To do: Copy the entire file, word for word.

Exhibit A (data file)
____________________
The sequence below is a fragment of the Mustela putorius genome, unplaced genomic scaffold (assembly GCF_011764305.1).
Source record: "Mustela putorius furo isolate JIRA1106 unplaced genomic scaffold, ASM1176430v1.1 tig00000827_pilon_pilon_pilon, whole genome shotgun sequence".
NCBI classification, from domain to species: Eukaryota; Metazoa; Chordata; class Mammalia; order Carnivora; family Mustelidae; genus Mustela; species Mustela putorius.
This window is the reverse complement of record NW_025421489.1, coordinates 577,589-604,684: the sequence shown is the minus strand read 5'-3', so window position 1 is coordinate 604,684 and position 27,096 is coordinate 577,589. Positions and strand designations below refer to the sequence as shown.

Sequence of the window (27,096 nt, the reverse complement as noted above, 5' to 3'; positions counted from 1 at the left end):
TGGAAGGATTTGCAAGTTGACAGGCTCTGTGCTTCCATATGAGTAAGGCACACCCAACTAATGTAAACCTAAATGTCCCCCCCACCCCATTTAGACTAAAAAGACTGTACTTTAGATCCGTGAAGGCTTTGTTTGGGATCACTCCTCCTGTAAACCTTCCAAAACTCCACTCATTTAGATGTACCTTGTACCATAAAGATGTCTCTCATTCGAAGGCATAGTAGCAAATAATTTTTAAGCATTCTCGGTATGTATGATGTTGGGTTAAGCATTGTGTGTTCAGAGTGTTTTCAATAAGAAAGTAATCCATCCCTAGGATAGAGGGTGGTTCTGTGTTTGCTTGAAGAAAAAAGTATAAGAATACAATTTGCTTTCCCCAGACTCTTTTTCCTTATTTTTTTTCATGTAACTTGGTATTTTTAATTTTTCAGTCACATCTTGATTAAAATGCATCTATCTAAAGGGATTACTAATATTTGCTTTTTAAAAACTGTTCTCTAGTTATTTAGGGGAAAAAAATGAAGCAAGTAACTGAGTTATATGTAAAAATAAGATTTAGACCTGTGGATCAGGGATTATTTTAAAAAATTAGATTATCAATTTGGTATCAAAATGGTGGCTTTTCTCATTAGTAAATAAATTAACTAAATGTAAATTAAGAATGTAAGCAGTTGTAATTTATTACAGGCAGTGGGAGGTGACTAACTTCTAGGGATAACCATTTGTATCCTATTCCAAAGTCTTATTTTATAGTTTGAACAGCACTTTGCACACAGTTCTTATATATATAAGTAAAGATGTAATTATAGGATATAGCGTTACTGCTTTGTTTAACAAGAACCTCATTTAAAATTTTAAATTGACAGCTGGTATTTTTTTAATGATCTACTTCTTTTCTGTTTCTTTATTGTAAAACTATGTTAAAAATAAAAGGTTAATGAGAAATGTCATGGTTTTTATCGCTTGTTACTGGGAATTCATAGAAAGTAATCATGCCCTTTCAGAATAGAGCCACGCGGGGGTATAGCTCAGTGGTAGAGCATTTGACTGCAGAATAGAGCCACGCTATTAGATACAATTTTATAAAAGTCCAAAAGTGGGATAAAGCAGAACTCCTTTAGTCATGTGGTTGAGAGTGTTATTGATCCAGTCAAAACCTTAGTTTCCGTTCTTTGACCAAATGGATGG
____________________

The sequence below is a fragment of the Mustela putorius genome, unplaced genomic scaffold (assembly GCF_011764305.1).
Source record: "Mustela putorius furo isolate JIRA1106 unplaced genomic scaffold, ASM1176430v1.1 tig00000827_pilon_pilon_pilon, whole genome shotgun sequence".
NCBI classification, from domain to species: Eukaryota; Metazoa; Chordata; class Mammalia; order Carnivora; family Mustelidae; genus Mustela; species Mustela putorius.
This window is the reverse complement of record NW_025421489.1, coordinates 577,589-604,684: the sequence shown is the minus strand read 5'-3', so window position 1 is coordinate 604,684 and position 27,096 is coordinate 577,589. Positions and strand designations below refer to the sequence as shown.

Sequence of the window (27,096 nt, the reverse complement as noted above, 5' to 3'; positions counted from 1 at the left end):
TGGAAGGATTTGCAAGTTGACAGGCTCTGTGCTTCCATATGAGTAAGGCACACCCAACTAATGTAAACCTAAATGTCCCCCCCACCCCATTTAGACTAAAAAGACTGTACTTTAGATCCGTGAAGGCTTTGTTTGGGATCACTCCTCCTGTAAACCTTCCAAAACTCCACTCATTTAGATGTACCTTGTACCATAAAGATGTCTCTCATTCGAAGGCATAGTAGCAAATAATTTTTAAGCATTCTCGGTATGTATGATGTTGGGTTAAGCATTGTGTGTTCAGAGTGTTTTCAATAAGAAAGTAATCCATCCCTAGGATAGAGGGTGGTTCTGTGTTTGCTTGAAGAAAAAAGTATAAGAATACAATTTGCTTTCCCCAGACTCTTTTTCCTTATTTTTTTTCATGTAACTTGGTATTTTTAATTTTTCAGTCACATCTTGATTAAAATGCATCTATCTAAAGGGATTACTAATATTTGCTTTTTAAAAACTGTTCTCTAGTTATTTAGGGGAAAAAAATGAAGCAAGTAACTGAGTTATATGTAAAAATAAGATTTAGACCTGTGGATCAGGGATTATTTTAAAAAATTAGATTATCAATTTGGTATCAAAATGGTGGCTTTTCTCATTAGTAAATAAATTAACTAAATGTAAATTAAGAATGTAAGCAGTTGTAATTTATTACAGGCAGTGGGAGGTGACTAACTTCTAGGGATAACCATTTGTATCCTATTCCAAAGTCTTATTTTATAGTTTGAACAGCACTTTGCACACAGTTCTTATATATATAAGTAAAGATGTAATTATAGGATATAGCGTTACTGCTTTGTTTAACAAGAACCTCATTTAAAATTTTAAATTGACAGCTGGTATTTTTTTAATGATCTACTTCTTTTCTGTTTCTTTATTGTAAAACTATGTTAAAAATAAAAGGTTAATGAGAAATGTCATGGTTTTTATCGCTTGTTACTGGGAATTCATAGAAAGTAATCATGCCCTTTCAGAATAGAGCCACGCGGGGGTATAGCTCAGTGGTAGAGCATTTGACTGCAGAATAGAGCCACGCTATTAGATACAATTTTATAAAAGTCCAAAAGTGGGATAAAGCAGAACTCCTTTAGTCATGTGGTTGAGAGTGTTATTGATCCAGTCAAAACCTTAGTTTCCGTTCTTTGACCAAATGGATGG